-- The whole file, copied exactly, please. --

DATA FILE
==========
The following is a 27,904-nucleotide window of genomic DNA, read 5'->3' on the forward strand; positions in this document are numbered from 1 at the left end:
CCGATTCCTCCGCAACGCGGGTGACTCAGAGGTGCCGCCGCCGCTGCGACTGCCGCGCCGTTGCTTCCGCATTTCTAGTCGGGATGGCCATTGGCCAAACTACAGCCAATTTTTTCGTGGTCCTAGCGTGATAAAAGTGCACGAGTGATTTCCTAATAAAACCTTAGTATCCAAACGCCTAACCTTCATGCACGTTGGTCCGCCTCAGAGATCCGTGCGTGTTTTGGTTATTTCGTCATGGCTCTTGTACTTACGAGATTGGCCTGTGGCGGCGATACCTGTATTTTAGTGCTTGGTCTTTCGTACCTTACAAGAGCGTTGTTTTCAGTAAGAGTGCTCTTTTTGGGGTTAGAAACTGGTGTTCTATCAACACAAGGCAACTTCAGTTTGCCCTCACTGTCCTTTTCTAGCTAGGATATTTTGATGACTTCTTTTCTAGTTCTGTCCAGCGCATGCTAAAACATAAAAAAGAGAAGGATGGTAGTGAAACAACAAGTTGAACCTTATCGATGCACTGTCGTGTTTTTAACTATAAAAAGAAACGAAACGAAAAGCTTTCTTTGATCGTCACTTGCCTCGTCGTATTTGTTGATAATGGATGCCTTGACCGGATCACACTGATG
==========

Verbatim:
The following is a 27,904-nucleotide window of genomic DNA, read 5'->3' on the forward strand; positions in this document are numbered from 1 at the left end:
CCGATTCCTCCGCAACGCGGGTGACTCAGAGGTGCCGCCGCCGCTGCGACTGCCGCGCCGTTGCTTCCGCATTTCTAGTCGGGATGGCCATTGGCCAAACTACAGCCAATTTTTTCGTGGTCCTAGCGTGATAAAAGTGCACGAGTGATTTCCTAATAAAACCTTAGTATCCAAACGCCTAACCTTCATGCACGTTGGTCCGCCTCAGAGATCCGTGCGTGTTTTGGTTATTTCGTCATGGCTCTTGTACTTACGAGATTGGCCTGTGGCGGCGATACCTGTATTTTAGTGCTTGGTCTTTCGTACCTTACAAGAGCGTTGTTTTCAGTAAGAGTGCTCTTTTTGGGGTTAGAAACTGGTGTTCTATCAACACAAGGCAACTTCAGTTTGCCCTCACTGTCCTTTTCTAGCTAGGATATTTTGATGACTTCTTTTCTAGTTCTGTCCAGCGCATGCTAAAACATAAAAAAGAGAAGGATGGTAGTGAAACAACAAGTTGAACCTTATCGATGCACTGTCGTGTTTTTAACTATAAAAAGAAACGAAACGAAAAGCTTTCTTTGATCGTCACTTGCCTCGTCGTATTTGTTGATAATGGATGCCTTGACCGGATCACACTGATG